Pride and Prometheus, John Kessel (Saga 978-1-4814-8147-2, $27.99, 384pp, hc) February 2018.
One of many things that come to mind in reading Pride and Prometheus, John Kessel’s thoroughly enjoyable full-length expansion of his 2008 Nebula- and Shirley Jackson-winning novelette, is that Pride and Prejudice might have made a pretty suitable title for Frankenstein, at least from the unfortunate creature’s point of view. After all, he’s the product of Victor Frankenstein’s pride and the victim of everyone else’s prejudice, and he does tend to go on about this a bit much. But that’s likely not the only reason that Kessel chose to combine characters from two of the most beloved, chewed-up, adapted, revised, travestied, and otherwise appropriated novels in the English language. Not only were they published less than five years apart, but they both basically sprang from the imaginations of teenage girls; Shelley famously began writing her story at 18, and Austen was apparently only 20 when she wrote the first version of Pride and Prejudice. Their chronologies are close enough to each other that it only took a little fudging on Kessel’s part to make them work out, and Victor’s trip to England and Scotland in Shelley’s novel provides a convenient opening to introduce characters from Austen – most notably Mary, the sister who seemed to have the least to do in Pride and Prejudice and was thus ripe for development.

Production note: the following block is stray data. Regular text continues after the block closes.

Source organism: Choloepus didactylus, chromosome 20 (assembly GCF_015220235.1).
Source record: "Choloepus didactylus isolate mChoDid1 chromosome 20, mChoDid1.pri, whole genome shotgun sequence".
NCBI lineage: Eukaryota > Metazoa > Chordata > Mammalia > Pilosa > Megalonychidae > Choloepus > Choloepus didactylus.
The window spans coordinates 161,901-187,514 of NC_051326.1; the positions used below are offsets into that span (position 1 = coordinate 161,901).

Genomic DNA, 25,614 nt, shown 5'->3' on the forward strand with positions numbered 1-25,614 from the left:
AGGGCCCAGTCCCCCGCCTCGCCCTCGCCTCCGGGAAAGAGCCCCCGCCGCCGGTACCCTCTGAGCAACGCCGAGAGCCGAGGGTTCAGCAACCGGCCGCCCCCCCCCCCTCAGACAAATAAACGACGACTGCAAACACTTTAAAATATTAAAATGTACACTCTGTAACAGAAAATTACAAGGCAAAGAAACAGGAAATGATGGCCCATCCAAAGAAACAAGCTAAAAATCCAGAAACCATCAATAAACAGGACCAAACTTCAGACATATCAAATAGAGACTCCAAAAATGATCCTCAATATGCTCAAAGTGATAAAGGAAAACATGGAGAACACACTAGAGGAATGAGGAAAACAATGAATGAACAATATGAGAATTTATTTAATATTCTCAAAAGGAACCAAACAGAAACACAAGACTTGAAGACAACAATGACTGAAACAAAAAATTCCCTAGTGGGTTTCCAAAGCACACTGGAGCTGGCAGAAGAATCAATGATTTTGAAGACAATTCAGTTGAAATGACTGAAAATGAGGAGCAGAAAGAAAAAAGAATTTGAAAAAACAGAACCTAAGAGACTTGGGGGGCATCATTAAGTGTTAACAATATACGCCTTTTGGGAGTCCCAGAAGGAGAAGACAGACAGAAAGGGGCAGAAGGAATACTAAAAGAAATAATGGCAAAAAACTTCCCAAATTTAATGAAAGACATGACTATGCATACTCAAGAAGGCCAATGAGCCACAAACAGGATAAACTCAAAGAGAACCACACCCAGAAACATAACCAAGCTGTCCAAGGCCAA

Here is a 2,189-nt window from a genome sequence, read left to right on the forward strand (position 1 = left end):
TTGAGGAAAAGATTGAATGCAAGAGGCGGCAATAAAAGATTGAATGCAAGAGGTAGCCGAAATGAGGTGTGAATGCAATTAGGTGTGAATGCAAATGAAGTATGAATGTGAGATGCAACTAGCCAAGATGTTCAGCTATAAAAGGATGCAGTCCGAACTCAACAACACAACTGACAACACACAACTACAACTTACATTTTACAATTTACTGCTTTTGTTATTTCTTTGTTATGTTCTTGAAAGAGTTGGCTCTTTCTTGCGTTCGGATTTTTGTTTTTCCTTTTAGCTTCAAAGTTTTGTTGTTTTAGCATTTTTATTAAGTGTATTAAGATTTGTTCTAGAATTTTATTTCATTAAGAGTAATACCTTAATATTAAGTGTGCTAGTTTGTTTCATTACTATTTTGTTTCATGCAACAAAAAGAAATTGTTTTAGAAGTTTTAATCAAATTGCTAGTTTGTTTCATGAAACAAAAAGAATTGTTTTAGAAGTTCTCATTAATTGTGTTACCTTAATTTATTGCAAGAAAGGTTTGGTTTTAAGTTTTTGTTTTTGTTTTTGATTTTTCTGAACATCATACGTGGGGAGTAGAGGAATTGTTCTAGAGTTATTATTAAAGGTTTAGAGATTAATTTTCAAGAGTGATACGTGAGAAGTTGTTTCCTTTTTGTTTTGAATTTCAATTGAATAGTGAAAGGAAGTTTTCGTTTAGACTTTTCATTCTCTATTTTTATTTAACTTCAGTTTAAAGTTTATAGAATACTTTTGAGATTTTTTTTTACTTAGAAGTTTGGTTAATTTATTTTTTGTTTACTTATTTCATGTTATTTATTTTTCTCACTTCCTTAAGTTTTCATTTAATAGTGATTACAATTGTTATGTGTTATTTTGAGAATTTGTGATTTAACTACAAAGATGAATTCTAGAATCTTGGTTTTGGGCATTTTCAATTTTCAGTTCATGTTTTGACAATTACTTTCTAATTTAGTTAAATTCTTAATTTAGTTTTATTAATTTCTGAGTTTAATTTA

The main challenge facing Kessel, then, is not so much one of plot, character, or chronology as one of tone. Austen very nearly set the standard for elegant wit and irony in the novel of manners, while Shelley, for all the brilliance of her ideas, was consciously working in the often lurid tradition of the Gothic melodrama. These are, to put it mildly, not styles which mesh seamlessly. Kessel addresses this problem in an ingenious and for-the-most-part satisfactory way: third-person chapters following Mary’s point of view, alternated with somewhat more feverish first-person narratives from the creature and Victor himself. The basic template is Frankenstein – the action of Pride and Prejudice is some 13 years before Kessel’s story begins – and Kessel doesn’t hesitate to make use of some common Gothic devices, such as unlikely coincidences, arduous travels, and all-consuming passions. Conversely, the story is framed at the beginning and end with more Austen-like chapters that touch upon class divisions, snobbery, courtship, and sensibility, as Mary’s interest in fossils leads to her acquaintance with the real-life Victorian self-taught paleontologist Mary Anning (who was also the inspiration for Karen Joy Fowler’s wonderful novella “The Science of Herself” a few years ago). But Elizabeth Bennet, the lively mouthpiece for much of Austen’s wit, barely makes it onstage at all (though Darcy does get to bring off a couple of timely rescues).